University adds ethnic/race studies major

Program can inform careers from public health to law

(THOUSAND OAKS, Calif. – Sept. 17, 2019) California Lutheran University is adding an ethnic and race studies major to help students gain a deeper understanding of communities of color in the United States and build cultural competence in working with diverse groups.

Launching in fall 2020, the interdisciplinary program is structured so that it can be easily added as a second major to better prepare students for careers ranging from business to public health.

Academic preparation in ethnic and race studies could be applied to work in communication, community development, education, environmental justice, film, human resources, immigrant rights advocacy, law, marketing, media, nonprofit management, medicine, public policy, social work and theater. As the U.S. population becomes more diverse, employers increasingly value leaders who can work effectively with people from various backgrounds and use diversity as a resource in reaching organizational goals.

Expanding what had been an ethnic studies minor to a full degree program will also help the U.S. Department of Education-designated Hispanic-Serving Institution to better serve its students. Studies have shown that ethnic and racial minority students who complete classes related to ethnic and race studies have higher retention rates and perform better academically than those who don’t take them. About 45% of Cal Lutheran’s traditional undergraduate students from the U.S. identify themselves as Latino, black, American/Alaskan native or multiracial.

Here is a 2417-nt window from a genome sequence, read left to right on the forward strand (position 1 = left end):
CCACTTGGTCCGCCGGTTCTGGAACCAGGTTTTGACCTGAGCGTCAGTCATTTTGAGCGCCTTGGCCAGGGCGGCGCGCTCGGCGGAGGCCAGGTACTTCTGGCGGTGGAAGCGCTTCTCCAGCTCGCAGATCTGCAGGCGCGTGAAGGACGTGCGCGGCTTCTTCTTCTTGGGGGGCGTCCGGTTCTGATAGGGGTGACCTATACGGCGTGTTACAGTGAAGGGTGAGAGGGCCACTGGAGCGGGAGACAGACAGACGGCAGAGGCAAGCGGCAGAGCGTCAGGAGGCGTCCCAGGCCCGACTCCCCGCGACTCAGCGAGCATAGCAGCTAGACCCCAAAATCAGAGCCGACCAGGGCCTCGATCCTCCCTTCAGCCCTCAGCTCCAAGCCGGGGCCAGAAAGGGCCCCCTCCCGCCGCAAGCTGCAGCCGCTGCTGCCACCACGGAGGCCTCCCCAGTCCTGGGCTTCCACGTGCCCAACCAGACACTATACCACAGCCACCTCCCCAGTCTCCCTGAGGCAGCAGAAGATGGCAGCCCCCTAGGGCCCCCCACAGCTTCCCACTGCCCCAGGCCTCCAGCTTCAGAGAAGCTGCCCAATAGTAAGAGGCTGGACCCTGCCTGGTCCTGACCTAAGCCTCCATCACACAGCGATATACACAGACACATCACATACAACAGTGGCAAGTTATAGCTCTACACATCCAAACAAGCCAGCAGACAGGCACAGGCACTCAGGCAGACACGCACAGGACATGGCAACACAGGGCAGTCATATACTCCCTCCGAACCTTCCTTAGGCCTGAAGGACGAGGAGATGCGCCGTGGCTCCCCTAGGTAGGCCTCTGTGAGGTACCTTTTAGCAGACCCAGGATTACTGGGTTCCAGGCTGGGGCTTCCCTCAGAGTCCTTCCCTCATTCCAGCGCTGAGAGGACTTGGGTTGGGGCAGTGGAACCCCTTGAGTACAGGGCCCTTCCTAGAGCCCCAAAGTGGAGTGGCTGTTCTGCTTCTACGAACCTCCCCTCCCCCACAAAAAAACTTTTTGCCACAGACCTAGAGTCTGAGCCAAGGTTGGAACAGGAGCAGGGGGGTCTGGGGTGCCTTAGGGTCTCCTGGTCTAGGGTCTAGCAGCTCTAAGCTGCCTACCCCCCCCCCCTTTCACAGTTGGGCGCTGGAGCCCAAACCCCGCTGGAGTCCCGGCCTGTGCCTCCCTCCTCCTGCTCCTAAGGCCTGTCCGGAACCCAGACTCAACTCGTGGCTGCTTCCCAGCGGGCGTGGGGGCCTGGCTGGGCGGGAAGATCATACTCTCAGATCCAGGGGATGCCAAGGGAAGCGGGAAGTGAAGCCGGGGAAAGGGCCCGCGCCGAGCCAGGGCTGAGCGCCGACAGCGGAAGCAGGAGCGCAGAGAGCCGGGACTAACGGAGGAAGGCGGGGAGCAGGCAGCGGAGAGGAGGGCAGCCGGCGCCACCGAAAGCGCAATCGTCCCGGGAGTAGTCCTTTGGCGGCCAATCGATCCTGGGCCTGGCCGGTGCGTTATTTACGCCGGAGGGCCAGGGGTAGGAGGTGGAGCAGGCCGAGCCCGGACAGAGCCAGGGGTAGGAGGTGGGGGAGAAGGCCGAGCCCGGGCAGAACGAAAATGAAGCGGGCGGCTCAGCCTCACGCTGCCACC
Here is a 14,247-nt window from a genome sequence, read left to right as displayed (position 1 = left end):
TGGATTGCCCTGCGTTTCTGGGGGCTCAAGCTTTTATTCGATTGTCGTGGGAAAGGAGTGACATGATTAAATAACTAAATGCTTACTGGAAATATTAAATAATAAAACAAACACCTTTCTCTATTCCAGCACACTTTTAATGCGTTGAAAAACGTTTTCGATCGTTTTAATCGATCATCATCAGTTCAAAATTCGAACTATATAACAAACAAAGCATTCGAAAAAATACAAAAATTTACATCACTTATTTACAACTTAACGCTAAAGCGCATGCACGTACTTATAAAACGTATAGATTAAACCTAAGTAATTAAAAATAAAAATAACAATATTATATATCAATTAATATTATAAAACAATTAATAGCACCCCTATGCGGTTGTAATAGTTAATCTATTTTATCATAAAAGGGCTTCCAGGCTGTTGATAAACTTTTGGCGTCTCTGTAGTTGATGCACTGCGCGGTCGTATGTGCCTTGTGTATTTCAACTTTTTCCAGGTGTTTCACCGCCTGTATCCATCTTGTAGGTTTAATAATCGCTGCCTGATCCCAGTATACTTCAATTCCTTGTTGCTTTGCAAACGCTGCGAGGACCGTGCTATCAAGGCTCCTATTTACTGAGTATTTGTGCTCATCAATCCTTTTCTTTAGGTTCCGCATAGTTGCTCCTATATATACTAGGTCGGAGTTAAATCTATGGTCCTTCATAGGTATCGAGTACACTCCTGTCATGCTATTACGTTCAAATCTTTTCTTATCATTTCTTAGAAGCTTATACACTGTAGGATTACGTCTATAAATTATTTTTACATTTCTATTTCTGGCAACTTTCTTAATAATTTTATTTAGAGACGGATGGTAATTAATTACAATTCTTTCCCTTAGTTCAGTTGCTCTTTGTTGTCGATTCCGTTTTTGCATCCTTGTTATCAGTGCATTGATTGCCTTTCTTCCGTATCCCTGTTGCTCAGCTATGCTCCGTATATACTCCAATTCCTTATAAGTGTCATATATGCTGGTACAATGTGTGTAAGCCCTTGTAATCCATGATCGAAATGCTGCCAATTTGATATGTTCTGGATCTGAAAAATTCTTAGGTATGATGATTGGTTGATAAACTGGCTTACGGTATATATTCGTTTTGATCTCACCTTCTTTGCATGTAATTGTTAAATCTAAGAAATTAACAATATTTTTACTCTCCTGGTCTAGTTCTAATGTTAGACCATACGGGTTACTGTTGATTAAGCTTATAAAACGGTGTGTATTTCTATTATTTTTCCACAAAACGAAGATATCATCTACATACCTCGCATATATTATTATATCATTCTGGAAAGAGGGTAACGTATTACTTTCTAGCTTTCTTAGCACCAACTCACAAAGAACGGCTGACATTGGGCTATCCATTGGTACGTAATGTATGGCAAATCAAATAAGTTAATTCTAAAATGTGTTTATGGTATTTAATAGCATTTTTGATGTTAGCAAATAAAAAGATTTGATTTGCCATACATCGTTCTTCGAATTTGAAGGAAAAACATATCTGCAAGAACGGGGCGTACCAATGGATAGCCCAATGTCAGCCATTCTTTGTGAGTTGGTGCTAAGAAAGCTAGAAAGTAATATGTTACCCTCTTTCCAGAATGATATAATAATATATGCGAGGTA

“This major will help students develop a solid identity validated by the historical, literary, artistic, social and economic contributions of the groups with which they identify. It will also help all students, regardless of background, develop multicultural perspectives and become effective leaders who bring diverse people together,” said Jessica Lavariega Monforti, dean of the College of Arts & Sciences. “Ethnic and race studies is about scholarly excellence, intellectual rigor and giving students the opportunity to make important contributions through critical thinking and holistic storytelling.”

To enable more students to add a double major in ethnic and race studies without adding to the time it takes to graduate, the program offers many electives that also count toward general education requirements. Elective course options include “Gender, Race, Ethnicity and Crime,” “Contemporary Chicano Literature,” “Civil War: Slavery to Civil Rights,” “Multiculturalism, Race & Politics in U.S.” and “Introduction to Gender Studies.” Students will also have civic engagement opportunities and will need to complete substantial fieldwork or internships in communities of color as capstone projects.